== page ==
“Once people don’t have access to food rations, it’s [malnutrition] expected,” said Anietie Ewang, Nigeria researcher at Human Rights Watch. “For kids, that’s more of a concern because it has a lifelong impact on them and how they grow up.”
In Maiduguri, for example, Hauwa Ali has struggled to feed her two children since she was relocated from Dalori I camp in July. The 25-year-old is jobless and her husband’s new life as an apprentice auto mechanic has yet to take off.
In June, and again in August, she rushed her nine-month-old daughter Hadisa to the stabilization center in Maiduguri and was diagnosed with MAS with complications, including oral thrush and diarrhoea.
“The first time he was defecating and he received treatment,” he told Al Jazeera. “This second time I couldn’t breastfeed her, she started losing weight. I noticed the symptoms one night when I checked her mouth and noticed that she was swollen.”
Hadisa’s is a case of relapse, which according to Ibrahim Mohammed, an IRC doctor in Bama, occurs when a child returns to SAM after a recovery period. “It’s [relapse] it can be caused by poor health or hygiene, but more often than not it is the case of severe hunger,” he told Al Jazeera.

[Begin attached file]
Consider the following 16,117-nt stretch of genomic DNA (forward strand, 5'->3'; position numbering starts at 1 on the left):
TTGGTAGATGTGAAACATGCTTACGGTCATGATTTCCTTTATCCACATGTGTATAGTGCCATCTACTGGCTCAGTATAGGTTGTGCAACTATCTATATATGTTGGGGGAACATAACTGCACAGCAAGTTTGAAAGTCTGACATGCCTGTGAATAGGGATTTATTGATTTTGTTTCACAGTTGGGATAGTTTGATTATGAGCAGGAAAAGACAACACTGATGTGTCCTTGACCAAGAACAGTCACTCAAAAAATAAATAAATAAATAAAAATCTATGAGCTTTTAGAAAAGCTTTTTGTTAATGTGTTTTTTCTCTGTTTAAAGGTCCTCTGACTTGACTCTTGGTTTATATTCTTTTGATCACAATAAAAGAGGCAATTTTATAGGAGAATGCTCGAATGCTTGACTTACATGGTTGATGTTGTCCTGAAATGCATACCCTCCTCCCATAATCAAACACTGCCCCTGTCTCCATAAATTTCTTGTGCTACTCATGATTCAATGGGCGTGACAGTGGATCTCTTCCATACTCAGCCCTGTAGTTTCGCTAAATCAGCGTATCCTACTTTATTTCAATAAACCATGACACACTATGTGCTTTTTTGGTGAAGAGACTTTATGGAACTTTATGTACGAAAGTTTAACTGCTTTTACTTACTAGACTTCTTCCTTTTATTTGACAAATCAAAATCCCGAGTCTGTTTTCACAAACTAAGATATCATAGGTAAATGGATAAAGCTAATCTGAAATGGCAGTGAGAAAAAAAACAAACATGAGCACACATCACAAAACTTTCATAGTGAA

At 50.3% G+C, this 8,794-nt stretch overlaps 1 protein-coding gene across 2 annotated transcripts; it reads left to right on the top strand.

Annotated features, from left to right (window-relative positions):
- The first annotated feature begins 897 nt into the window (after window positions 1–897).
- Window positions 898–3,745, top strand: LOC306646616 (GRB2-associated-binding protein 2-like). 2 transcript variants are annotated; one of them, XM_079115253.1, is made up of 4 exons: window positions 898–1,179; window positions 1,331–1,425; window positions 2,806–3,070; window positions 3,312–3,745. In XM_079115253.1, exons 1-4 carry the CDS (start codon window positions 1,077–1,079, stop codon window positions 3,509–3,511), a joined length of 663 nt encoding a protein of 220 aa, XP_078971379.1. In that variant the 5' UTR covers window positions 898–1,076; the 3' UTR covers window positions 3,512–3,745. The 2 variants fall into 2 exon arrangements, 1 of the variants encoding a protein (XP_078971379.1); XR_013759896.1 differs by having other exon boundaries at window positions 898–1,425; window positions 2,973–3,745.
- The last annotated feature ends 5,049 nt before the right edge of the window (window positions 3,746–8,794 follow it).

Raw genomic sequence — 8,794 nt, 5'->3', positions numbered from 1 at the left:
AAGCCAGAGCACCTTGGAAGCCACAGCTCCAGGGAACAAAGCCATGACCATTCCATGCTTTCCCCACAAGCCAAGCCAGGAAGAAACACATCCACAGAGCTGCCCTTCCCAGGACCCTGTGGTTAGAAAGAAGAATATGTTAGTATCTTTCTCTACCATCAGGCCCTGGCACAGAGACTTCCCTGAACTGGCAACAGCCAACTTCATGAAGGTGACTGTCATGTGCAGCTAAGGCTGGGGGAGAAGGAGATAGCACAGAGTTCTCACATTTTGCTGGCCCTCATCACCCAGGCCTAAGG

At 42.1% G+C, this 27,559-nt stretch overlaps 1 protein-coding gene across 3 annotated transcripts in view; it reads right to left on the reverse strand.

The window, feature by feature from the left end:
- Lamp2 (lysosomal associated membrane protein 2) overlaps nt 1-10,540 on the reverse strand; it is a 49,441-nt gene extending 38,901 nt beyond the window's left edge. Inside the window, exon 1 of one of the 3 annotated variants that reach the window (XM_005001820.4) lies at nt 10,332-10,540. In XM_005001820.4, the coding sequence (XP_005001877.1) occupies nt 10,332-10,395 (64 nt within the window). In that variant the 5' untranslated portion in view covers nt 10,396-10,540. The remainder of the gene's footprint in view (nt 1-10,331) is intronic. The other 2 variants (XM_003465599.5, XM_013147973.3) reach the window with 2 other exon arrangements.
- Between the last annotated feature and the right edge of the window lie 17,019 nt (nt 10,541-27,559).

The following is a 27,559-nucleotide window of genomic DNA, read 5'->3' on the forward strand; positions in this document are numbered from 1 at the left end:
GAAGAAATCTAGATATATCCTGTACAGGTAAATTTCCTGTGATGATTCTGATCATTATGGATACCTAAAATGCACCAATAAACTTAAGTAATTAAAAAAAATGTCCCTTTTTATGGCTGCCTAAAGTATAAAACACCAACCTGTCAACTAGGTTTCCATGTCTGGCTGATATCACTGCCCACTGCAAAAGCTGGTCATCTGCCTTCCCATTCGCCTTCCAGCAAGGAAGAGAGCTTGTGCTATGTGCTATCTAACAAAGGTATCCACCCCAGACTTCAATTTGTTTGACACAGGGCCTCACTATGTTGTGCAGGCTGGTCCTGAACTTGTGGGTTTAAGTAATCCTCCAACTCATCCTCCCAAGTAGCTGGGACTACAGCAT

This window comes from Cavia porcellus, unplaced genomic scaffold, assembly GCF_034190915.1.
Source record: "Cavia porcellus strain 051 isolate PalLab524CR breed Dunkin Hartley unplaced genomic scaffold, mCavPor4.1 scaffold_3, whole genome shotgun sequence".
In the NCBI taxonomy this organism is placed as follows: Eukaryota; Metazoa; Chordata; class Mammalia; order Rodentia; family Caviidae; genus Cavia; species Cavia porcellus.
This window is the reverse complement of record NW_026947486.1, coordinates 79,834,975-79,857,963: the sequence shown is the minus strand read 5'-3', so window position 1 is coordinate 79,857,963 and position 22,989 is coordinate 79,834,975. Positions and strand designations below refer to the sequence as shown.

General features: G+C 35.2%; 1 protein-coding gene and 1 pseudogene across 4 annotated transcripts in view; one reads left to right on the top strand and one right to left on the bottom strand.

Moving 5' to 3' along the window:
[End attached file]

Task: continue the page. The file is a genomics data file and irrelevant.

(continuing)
At the Bama stabilization center, relapses are frequent due to food rationing and limited dietary options.
Thousands of families eat just one meal a day across the region and “around 5,000 children could starve if resources are not shared to save them in the next two months,” John Mukisa, nutrition sector coordinator, told Al Jazeera. of UNICEF. .
In the past, the Ali family relied on food donated by the World Food Program (WPF) and other donor agencies. But since moving to a host community on the outskirts of Maiduguri in July, the family of four now eats just one meal a day.
Meanwhile, Hadisa, who takes F.100, a calorie-protein formula used to help young children suffering from acute malnutrition gain weight quickly, is recovering.
But Ali fears another relapse is coming. “There is nothing (food) to go home,” he told Al Jazeera. “I can’t feed her properly and I’m afraid she will be admitted again.”